Krickrickreck: Strange occurrences on the GR4

Walking the Catalan Pre-Coastal Range – 18/08/2016

Monestir de Montserrat a Sant Vinenç de Castellet

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Cable-car to Monestir de Montserrat, and the walk’s start

As soon as I got off the 1.5 hr loops I didn’t see any one. But I heard people: gentle talking on a parallel path above mine. But there was no path. I even heard voices and movement when the cliff to my right was sheer. This was before I got very tired, and up in the cool, high air of the mountain. But I’m convinced it wasn’t my imagination. Utterly. But that doesn’t mean I can explain it. I balanced a small quartz stone on a tiny cairn.

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The high path and parallel voices

 

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Add a stone to the cairn

 

Later, I came to a small monastery. A sign for the GR4 pointed me down an unused-looking path alongside the carpark track. It didn’t seem right, but the arrow looked pretty confident. I got to wooden hut, perhaps a hide. A sign in both Spanish and Catalan seemed to say: don’t proceed further without permission. But it was the only path I could see: steep steps off the steep cliff. I edged slowly forward to try to decipher the status of the steps: whether they were safe, and whether this was my path. I passed the hut and was startled to see a man sitting out and staring to the vast plain below. I was ruffled, but remembered enough to cobble ‘dónde está la gran recorrido quatro?’ He understood. I knew roughly that it went down the valley side, so was surprised when he told me to go back across the main road and rejoin the path I’d left. My puzzlement translated, and he seeked to clarify: Lo siento, GR 4?; si, quatro. Ah! Perdon. He checked his phone and I’d been too hasty with the right turn, and he wasn’t familiar with path. He apologised again and I left to take the proper path down the valley.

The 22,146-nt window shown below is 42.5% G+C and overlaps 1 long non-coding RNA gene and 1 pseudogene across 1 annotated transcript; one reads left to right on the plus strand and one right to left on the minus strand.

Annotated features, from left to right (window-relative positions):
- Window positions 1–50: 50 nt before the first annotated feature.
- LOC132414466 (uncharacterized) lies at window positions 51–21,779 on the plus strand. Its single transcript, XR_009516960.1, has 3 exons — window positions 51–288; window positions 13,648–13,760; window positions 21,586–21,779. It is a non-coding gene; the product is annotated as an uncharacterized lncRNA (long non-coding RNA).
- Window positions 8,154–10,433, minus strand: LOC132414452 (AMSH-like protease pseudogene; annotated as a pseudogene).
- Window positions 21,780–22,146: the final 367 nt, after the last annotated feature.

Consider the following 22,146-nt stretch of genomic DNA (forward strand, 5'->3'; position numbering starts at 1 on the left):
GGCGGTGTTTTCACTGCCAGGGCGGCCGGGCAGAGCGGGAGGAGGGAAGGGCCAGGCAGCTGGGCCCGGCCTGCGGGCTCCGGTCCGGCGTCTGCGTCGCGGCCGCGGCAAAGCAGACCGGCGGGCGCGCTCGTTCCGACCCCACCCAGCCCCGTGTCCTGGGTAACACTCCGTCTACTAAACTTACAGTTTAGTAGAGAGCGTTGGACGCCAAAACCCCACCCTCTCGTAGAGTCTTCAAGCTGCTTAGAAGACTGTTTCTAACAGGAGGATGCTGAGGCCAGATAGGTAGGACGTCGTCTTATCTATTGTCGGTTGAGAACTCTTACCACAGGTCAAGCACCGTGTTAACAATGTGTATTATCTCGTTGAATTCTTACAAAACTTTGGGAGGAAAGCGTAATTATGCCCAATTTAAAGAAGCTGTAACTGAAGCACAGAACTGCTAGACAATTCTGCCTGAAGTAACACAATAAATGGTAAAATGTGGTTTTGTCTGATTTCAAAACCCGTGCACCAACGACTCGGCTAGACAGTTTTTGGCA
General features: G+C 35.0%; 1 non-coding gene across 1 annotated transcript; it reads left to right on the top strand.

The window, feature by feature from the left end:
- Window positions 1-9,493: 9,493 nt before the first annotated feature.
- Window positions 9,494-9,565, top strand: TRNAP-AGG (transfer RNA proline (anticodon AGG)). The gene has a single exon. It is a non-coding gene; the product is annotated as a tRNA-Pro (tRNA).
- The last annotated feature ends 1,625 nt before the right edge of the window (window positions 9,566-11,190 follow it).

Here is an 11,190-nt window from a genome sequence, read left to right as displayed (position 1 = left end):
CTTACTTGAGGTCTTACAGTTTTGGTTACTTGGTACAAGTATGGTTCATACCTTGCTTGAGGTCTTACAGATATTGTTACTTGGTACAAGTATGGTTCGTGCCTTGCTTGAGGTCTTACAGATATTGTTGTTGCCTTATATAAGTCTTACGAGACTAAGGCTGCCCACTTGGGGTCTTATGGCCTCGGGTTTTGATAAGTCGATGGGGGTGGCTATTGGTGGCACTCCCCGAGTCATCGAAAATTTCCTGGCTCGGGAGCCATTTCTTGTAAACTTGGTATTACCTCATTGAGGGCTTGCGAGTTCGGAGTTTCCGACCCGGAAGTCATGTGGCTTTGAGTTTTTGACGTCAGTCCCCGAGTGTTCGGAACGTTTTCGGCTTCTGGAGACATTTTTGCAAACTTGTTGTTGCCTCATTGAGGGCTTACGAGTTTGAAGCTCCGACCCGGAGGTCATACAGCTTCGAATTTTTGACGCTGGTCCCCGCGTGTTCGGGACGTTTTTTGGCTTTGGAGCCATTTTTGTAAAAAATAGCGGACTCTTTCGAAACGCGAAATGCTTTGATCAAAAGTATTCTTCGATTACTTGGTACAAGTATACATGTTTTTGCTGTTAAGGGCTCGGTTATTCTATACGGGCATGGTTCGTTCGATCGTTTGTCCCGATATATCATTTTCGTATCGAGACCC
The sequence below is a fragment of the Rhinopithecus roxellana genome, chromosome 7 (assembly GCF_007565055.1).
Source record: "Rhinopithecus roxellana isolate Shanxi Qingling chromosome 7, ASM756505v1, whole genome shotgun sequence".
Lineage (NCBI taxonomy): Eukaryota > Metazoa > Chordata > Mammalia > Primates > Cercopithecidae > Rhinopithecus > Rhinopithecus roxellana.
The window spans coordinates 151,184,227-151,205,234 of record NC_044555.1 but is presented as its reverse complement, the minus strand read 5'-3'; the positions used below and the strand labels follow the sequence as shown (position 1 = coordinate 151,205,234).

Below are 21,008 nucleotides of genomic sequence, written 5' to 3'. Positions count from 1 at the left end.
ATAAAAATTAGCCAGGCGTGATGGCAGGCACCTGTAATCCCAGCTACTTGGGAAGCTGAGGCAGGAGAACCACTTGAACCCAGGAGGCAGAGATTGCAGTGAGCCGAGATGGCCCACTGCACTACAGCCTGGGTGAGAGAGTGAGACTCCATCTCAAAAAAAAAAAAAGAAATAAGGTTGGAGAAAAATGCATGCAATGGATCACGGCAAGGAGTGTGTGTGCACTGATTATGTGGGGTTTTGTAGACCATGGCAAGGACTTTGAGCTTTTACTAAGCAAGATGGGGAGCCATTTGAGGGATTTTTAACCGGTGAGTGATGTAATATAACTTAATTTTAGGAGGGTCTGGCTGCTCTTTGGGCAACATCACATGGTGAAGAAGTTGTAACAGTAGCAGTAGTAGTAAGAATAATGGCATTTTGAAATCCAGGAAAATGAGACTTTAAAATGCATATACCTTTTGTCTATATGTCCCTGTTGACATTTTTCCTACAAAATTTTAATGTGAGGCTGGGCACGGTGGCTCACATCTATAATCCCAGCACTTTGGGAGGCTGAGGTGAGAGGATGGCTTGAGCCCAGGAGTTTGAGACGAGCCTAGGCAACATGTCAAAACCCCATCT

* * *

Back onto the path, and again no single other walker (though some mountain bikers and a couple of cars). I was no longer followed by occasional chatter or slipping rocks from a hidden path. Who made those noises before? And who was this man, only too pleased to help a hapless hiker? How, and why, was he there?

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KRiCKRiCKRECK – the walk’s timbre

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